Type: 2-5200

Description

Single pole thermal circuit breaker with push-to-reset, tease-free, trip-free, snap action mechanism (R-type TO CBE to EN 60934; M-type when fitted with optional manual release feature). Designed for plug-in mounting with E-T-A sockets 10 and 16.

Voltage rating
  • DC 28 V
  • AC 250 V version -KF
  • UL/CSA: DC 50 V
Current ratings from 0.05 A until 16 A  (up to 25 A to special order)
Number of poles single pole
Mounting method rail mounting
socket
Terminal design blade terminals
Actuation manual release
push button
Auxiliary contacts without auxiliary contacts
Water splash protection without water splash protection
Illumination without illumination
Typical life 5,000 operations at 2 x IN, inductive
Interrupting capacity Icn 0.05...2.5 A: 8 x IN

3...5 A: 20 x IN

6...16 (25) A: 400 A
Certificates CSA, UL, VDE

Accessories

Order number Description
10R-P10/-K10/-A10

mounting sockets

X 200 409 01

adapter for socket 16 for

track mounting

X 200 800 01

terminal for mounting rack

for sockets 10...

X 210 588 01-04

Connector bus links -P10

01 = 1.5 mm2 brown

 

02 = 2.5 mm2 black

 

03 = 2.5 mm2 red

 

04 = 2.5 mm2 blue

X 210 589 01/02

Connector bus links -K10

01 = 2.5 mm2 black

 

02 = 1.5 mm2 brown

Y 301 166 01/02

busbar

 

01 = 4-way

 

02 = 2-way

Y 301 477 01

blanking plug

Applications

  • Commercial Vehicles
  • Lighting technology
  • Telecom & Datacom

Downloads

Datasheet & Explanations

Resources:

Fuse vs. circuit breaker: How to choose the right device for your application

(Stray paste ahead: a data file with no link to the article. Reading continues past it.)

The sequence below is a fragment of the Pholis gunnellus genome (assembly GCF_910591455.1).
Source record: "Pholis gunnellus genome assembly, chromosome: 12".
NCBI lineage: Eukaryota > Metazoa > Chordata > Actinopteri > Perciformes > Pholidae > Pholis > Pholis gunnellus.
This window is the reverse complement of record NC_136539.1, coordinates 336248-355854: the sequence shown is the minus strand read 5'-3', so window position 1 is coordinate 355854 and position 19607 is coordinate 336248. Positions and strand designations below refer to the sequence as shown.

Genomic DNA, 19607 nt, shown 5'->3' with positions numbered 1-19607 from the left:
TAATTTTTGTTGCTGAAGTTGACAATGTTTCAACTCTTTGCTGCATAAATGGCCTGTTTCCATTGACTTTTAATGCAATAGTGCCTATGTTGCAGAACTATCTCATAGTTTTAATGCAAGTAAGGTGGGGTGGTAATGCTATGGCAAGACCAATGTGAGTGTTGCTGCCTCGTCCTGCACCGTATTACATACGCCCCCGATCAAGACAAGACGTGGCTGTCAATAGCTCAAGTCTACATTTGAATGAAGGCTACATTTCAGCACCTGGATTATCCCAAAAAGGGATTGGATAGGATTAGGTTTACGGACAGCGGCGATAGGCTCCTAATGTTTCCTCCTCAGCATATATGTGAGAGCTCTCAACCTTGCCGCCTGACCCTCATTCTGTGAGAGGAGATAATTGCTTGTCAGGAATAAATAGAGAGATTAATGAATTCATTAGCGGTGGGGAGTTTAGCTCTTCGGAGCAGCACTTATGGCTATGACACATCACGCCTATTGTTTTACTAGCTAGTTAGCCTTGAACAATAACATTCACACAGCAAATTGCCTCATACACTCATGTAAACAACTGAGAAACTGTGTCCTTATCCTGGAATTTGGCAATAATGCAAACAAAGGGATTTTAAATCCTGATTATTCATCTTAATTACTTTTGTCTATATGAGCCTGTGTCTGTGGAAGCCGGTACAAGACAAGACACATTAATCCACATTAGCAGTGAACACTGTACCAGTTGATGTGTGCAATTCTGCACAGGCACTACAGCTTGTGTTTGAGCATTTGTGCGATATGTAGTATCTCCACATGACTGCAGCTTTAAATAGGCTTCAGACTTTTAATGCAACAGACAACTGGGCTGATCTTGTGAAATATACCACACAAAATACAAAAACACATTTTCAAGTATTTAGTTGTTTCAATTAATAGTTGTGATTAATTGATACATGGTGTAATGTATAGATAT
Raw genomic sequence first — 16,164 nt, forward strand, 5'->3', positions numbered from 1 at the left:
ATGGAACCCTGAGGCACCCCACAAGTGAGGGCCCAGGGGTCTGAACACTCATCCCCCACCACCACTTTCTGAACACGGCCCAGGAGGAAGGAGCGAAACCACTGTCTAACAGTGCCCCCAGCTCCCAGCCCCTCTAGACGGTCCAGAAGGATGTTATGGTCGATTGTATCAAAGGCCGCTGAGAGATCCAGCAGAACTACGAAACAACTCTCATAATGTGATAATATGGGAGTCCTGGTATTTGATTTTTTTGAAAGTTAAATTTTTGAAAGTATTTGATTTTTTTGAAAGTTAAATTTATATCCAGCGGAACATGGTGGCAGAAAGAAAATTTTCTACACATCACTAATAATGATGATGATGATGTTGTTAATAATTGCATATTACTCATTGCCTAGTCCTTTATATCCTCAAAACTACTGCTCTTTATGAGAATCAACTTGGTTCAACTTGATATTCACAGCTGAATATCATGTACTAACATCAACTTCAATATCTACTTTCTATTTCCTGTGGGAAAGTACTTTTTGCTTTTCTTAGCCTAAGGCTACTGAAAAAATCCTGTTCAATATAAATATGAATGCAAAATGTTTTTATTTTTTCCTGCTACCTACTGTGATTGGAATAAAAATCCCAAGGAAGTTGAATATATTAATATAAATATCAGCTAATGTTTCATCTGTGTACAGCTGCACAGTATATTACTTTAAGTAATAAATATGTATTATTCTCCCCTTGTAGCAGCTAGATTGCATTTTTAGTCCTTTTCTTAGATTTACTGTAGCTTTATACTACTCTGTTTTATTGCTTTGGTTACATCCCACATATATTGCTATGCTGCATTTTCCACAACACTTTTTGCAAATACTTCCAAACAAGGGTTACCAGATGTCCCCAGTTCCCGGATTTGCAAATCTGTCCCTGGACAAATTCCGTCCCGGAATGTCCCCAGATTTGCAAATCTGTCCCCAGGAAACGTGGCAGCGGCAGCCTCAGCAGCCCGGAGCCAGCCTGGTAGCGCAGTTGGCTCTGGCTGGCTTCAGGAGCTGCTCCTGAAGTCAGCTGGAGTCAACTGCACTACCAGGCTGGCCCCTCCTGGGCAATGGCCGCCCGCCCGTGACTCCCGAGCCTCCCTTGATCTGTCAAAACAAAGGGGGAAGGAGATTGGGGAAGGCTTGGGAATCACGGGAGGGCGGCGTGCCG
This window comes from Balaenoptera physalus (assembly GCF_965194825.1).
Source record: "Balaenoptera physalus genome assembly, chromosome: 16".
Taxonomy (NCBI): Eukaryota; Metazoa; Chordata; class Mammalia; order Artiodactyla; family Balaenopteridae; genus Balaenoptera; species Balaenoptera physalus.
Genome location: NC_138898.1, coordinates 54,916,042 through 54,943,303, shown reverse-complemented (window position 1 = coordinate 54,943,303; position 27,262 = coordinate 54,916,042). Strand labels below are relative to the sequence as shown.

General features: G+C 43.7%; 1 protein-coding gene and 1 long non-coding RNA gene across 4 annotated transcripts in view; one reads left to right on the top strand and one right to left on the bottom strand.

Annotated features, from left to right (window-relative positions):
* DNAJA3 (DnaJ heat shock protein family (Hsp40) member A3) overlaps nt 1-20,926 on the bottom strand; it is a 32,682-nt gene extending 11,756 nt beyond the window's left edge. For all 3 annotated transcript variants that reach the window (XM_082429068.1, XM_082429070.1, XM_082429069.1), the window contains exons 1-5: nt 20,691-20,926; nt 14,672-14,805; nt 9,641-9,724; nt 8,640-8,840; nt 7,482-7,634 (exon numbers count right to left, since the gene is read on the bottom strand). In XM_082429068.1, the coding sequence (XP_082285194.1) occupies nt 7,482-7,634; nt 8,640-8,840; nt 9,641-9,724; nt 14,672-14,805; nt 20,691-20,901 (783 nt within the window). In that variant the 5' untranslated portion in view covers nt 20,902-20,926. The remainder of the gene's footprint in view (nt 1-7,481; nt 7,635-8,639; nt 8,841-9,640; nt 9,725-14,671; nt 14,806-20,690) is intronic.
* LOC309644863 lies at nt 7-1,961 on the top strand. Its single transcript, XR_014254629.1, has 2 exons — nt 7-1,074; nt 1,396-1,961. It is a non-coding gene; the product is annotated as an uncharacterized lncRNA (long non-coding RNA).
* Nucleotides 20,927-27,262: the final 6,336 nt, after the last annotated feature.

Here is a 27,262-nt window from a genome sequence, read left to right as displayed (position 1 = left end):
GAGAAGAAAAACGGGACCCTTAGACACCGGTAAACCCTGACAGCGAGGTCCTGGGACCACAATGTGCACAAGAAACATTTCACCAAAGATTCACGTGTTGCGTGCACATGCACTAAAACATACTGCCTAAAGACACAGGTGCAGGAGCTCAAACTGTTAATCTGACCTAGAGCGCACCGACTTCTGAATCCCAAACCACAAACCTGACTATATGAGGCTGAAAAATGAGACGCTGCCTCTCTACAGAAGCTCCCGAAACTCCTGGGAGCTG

Is a fuse or circuit breaker best for your design? Here are some pointers to help you decide. Three main factors go into choosing between circuit breakers and fuses: Convenience for the user, cost, and degree of protection. This white paper will give you guidance on what circuit protection device is best for your equipment.

Read White Paper

12 Most Common Mistakes When Specifying Circuit Protection for Equipment

It's only a circuit breaker. Yet there is enough complexity and confusion when it comes to specifying circuit protection that many engineers are designing equipment with too little or too much protection. Under protected circuits leave equipment vulnerable to damaging electrical surges. Over protected circuits add cost and can lead to nuisance tripping. Like Goldilocks and the three bears, the goal is to specify circuit protection that is "just right".

Read White Paper

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